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Thursday, 4 August 2011

direct and indirect speech tutorial

Direct Speech / Quoted Speech
Saying exactly what someone has said is called direct speech (sometimes called quoted speech)
Here what a person says appears within quotation marks ("...") and should be word for word.
For example:
She said, "Today's lesson is on presentations."
"Today's lesson is on presentations," she said.
Indirect Speech / Reported Speech
Indirect speech (sometimes called reported speech), doesn't use quotation marks to enclose what the person said and it doesn't have to be word for word.
When reporting speech the tense usually changes. This is because when we use reported speech, we are usually talking about a time in the past (because obviously the person who spoke originally spoke in the past). The verbs therefore usually have to be in the past too.
For example:
Direct speech
Indirect speech
"I'm going to the cinema", he said.
He said he was going to the cinema.
Tense change
As a rule when you report something someone has said you go back a tense: (the tense on the left changes to the tense on the right):
Direct speech

Indirect speech
Present simple 
She said, "It's cold."
Past simple 
She said it was cold.
Present continuous 
She said, "I'm teaching English online."
Past continuous 
She said she was teaching English online.
Present perfect simple 
She said, "I've been on the web since 1999."
Past perfect simple 
She said she had been on the web since 1999.
Present perfect continuous 
She said, "I've been teaching English for seven years."
Past perfect continuous 
She said she had been teaching English for seven years.
Past simple 
She said, "I taught online yesterday."
Past perfect 
She said she had taught online yesterday.
Past continuous 
She said, "I was teaching earlier."
Past perfect continuous 
She said she had been teaching earlier.
Past perfect 
She said, "The lesson had already started when he arrived."
Past perfect 
NO CHANGE - She said the lesson had already started when he arrived.
Past perfect continuous
She said, "I'd already been teaching for five minutes."
Past perfect continuous 
NO CHANGE - She said she'd already been teaching for five minutes.
Modal verb forms also sometimes change:
Direct speech

Indirect speech
She said, "I'll teach English online tomorrow."
She said she would teach English online tomorrow.
She said, "I can teach English online."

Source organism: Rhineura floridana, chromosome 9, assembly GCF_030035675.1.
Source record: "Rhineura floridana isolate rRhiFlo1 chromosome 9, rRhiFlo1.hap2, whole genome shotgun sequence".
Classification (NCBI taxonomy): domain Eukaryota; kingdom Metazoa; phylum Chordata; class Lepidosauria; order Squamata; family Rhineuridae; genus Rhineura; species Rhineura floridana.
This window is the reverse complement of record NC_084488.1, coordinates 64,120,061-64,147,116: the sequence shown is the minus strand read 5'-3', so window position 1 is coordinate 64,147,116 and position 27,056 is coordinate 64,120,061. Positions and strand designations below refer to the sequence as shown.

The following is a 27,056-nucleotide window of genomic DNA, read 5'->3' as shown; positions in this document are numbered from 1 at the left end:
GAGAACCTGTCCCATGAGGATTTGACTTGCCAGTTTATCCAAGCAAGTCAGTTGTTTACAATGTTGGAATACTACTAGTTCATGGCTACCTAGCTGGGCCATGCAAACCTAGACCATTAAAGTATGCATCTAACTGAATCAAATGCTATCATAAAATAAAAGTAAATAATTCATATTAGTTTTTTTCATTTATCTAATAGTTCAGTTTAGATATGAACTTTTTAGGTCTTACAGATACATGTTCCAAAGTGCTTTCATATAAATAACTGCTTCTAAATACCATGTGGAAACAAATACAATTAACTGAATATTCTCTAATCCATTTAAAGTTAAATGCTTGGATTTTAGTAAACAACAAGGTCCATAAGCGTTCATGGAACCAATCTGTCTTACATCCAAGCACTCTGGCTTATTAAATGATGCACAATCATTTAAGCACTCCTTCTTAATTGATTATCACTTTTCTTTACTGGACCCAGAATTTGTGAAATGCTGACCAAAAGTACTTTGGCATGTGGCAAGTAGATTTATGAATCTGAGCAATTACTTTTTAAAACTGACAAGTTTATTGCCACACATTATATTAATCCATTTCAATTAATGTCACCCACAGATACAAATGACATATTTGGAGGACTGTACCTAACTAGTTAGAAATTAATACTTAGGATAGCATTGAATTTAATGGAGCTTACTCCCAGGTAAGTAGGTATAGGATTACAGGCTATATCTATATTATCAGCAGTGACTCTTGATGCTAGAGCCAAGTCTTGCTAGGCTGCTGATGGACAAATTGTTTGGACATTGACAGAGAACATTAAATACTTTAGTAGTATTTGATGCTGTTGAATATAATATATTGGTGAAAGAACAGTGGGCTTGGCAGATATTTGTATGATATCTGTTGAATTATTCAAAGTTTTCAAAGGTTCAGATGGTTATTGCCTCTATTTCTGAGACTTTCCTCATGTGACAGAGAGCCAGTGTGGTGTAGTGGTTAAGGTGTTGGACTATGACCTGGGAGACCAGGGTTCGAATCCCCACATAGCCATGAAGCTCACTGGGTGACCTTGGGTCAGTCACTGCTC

She said she could teach English online.
She said, "I must have a computer to teach English online."
had to 
She said she had to have a computer to teach English online.
She said, "What shall we learn today?"
She asked what we should learn today.
She said, "May I open a new browser?"
She asked if she might open a new browser.


- There is no change to; could, would, should, might and ought to.
Direct speech
Indirect speech
"I might go to the cinema", he said.
He said he might go to the cinema.

You can use the present tense in reported speech if you want to say that something is still true i.e. my name has always been and will always be Lynne so:-
Direct speech
Indirect speech
"My name is Lynne", she said.
She said her name was Lynne.
She said her name is Lynne.

You can also use the present tense if you are talking about a future event.
Direct speech (exact quote)
Indirect speech (not exact)
"Next week's lesson is on reported speech ", she said.
She said next week's lesson is on reported speech.

Time change

If the reported sentence contains an expression of time, you must change it to fit in with the time of reporting.

For example we need to change words like

and yesterday if they have different meanings at the time and place of reporting.
+ 24 hours - Indirect speech
"Today's lesson is on presentations."
She said yesterday's lesson was on presentations.

Expressions of time if reported on a different day
this (evening)
that (evening)
yesterday ...
these (days)
those (days)
(a week) ago
(a week) before
last weekend
the weekend before last / the previous weekend
next (week)
the following (week)
the next/following day

In addition if you report something that someone said in a different place to where you heard it you must change the place (here) to the place (there).

For example:-

At work
At home
"How long have you worked here?"
She asked me how long I'd worked there.

Pronoun change

In reported speech, the pronoun often changes.

For example:

"teach English online."
She said she teaches English online.

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